This workshop aims to empirically scrutinize different platforms that are currently very popular in China. Inspired by a series of articles and a forthcoming book by van Dijck, Poell and De Waal, the workshop sets out to explore the particular mechanisms that online platforms introduce in Chinese society.
|Start date||12 April 2018|
|End date||13 April 2018|
Time: 12-13 April 2018
Venue: FSC501 Ho Sin Hang Campus, Hong Kong Baptist University
No registration is required. Everyone is welcome!
To grasp the complexity and the logic of Chinese platformization, it is pivotal to analyze the specific character of the main Chinese platforms, as well as the specific political and cultural configuration in which they operate. The Chinese process of platformization appears to differ on at least three crucial dimensions with developments in the US and Europe. First, there are vital differences in the political economy of platforms: the ownership structure and business models of Chinese platforms are different form those in the US. This also has implications for the ownership of data, raising issues of surveillance, control and marketing of data (Deibert 2013; Dyer-Witheford 2014; Fuchs 2017). Second, vital differences need to be taken into account in terms of the architectures and affordances of platforms: user and programming interfaces (and its semiotics), algorithms (what is made visible and invisible), and infrastructures (how are third parties plugged into the platform ecosystem) (Helmond 2015; Hookway 2014; Plantin et al. 2016; McVeigh-Schultz and Baym 2015). Finally, Chinese online platforms appear to be characterized by particular types of user practices and cultures, which differ from those in other parts of the worlds (Poell, de Kloet & Zeng 2014; Qiu 2016). Given that the societal impact of new technologies is for an important part shaped by how these technologies are integrated in social practice, these differences greatly matter. Of course, the question is how “particular” or “universal” Chinese platform user practices are. The exploration of these three dimensions will help to gain insight in the specific character of the platformization of Chinese society.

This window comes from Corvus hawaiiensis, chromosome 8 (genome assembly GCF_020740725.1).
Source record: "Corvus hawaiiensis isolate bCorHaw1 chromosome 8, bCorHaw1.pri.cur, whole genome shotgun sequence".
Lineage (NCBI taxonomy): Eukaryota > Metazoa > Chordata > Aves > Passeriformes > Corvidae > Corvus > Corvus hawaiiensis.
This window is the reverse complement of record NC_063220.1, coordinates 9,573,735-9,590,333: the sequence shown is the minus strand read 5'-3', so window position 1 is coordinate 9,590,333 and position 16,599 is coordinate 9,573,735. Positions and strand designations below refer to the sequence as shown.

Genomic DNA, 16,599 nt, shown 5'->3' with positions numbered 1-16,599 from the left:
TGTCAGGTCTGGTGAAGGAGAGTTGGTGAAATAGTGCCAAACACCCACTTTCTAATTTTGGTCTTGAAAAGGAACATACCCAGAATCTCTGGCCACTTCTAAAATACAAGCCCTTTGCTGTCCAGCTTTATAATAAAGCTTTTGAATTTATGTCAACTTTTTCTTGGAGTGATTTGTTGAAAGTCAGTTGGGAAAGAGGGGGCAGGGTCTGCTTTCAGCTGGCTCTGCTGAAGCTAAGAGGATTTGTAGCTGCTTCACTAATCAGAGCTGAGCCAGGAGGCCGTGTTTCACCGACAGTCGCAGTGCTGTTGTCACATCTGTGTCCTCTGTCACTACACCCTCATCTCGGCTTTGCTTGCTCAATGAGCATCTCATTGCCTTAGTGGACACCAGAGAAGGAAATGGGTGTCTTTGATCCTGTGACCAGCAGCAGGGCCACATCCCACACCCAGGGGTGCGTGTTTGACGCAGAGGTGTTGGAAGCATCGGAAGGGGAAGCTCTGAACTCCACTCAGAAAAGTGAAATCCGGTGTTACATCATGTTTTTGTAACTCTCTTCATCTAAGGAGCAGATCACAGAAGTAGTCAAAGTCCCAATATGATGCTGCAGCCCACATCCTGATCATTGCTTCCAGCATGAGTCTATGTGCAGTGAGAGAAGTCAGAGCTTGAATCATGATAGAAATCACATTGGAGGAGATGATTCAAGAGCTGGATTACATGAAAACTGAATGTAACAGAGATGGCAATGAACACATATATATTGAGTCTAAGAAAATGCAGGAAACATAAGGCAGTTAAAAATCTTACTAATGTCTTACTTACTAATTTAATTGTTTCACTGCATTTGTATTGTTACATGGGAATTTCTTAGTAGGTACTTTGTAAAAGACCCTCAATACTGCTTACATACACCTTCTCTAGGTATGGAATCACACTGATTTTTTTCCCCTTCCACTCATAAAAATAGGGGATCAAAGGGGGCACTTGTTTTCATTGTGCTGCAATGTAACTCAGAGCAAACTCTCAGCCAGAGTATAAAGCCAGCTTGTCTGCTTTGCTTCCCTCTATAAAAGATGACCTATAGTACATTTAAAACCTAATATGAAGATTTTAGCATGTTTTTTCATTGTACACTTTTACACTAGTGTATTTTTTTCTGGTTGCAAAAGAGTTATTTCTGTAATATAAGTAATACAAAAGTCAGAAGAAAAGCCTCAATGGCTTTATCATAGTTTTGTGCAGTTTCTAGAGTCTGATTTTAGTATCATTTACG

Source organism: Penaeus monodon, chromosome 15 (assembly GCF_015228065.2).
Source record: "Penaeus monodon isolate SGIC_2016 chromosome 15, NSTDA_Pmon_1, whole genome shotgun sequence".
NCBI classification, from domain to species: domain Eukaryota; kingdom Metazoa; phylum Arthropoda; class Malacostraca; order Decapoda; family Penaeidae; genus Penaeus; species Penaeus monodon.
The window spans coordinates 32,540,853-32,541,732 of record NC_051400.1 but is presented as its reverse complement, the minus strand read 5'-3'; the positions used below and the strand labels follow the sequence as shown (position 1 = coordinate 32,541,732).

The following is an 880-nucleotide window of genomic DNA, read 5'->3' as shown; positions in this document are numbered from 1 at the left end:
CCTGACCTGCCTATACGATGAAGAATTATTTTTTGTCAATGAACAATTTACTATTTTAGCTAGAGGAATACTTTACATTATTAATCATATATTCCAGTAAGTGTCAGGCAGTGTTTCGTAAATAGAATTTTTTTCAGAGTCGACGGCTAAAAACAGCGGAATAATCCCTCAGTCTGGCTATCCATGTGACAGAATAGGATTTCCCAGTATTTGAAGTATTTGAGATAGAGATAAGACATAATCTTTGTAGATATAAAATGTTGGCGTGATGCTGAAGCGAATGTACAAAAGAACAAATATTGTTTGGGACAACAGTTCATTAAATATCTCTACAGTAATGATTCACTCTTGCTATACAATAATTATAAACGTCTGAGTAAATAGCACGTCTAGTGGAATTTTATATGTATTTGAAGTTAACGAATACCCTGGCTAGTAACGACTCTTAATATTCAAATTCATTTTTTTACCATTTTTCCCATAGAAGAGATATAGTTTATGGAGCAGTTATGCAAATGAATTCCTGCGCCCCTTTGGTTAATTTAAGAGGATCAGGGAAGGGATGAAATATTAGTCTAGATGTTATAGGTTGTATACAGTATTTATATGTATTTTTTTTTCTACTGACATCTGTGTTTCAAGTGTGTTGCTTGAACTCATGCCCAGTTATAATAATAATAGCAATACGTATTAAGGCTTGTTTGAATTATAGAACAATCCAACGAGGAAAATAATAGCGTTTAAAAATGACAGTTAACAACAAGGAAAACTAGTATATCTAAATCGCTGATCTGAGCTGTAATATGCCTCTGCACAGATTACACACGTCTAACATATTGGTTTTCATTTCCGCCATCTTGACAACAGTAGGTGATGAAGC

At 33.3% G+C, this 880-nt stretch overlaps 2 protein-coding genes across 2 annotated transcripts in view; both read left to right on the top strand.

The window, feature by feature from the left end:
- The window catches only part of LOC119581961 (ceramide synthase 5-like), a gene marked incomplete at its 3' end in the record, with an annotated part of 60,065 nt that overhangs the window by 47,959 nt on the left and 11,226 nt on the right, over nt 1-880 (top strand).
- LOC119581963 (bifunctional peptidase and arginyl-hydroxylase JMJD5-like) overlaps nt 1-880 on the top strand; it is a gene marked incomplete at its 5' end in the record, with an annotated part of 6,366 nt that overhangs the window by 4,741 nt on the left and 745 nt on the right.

The papers in this workshop explore these issues by focusing on specific types of platforms, including platforms for: social networking (Weixin, Weibo, Lesdo & Rela), food delivery (Ele.me & Meituan Dianping), dating (Momom, Tantan & Blued), transport (Didi Chuxing), video streaming (iQiyi), and e-commerce (Alibaba). The workshop is focused on bringing the case studies in conversation with each other and interrogating the how particular platforms contribute to the transformation of societal relations along the three dimensions sketched above.
Download the programme booklet here.
#platformization #China #data #politcaleconomy
Yiu Fai Chow, Jeroen de Kloet, Thomas Poell and Guohua Zeng
Department of Humanities and Creative Writing, Hong Kong Baptist University
Amsterdam Centre for Globalisation Studies (ACGS), University of Amsterdam, the Netherlands
The Amsterdam School for Cultural Analysis (ASCA)
As part of the ERC project ChinaCreative
European Research Council (ERC)
Hong Kong Baptist University
Amsterdam Centre for Globalisation Studies (ACGS)
Amsterdam School for Cultural Analysis (ASCA)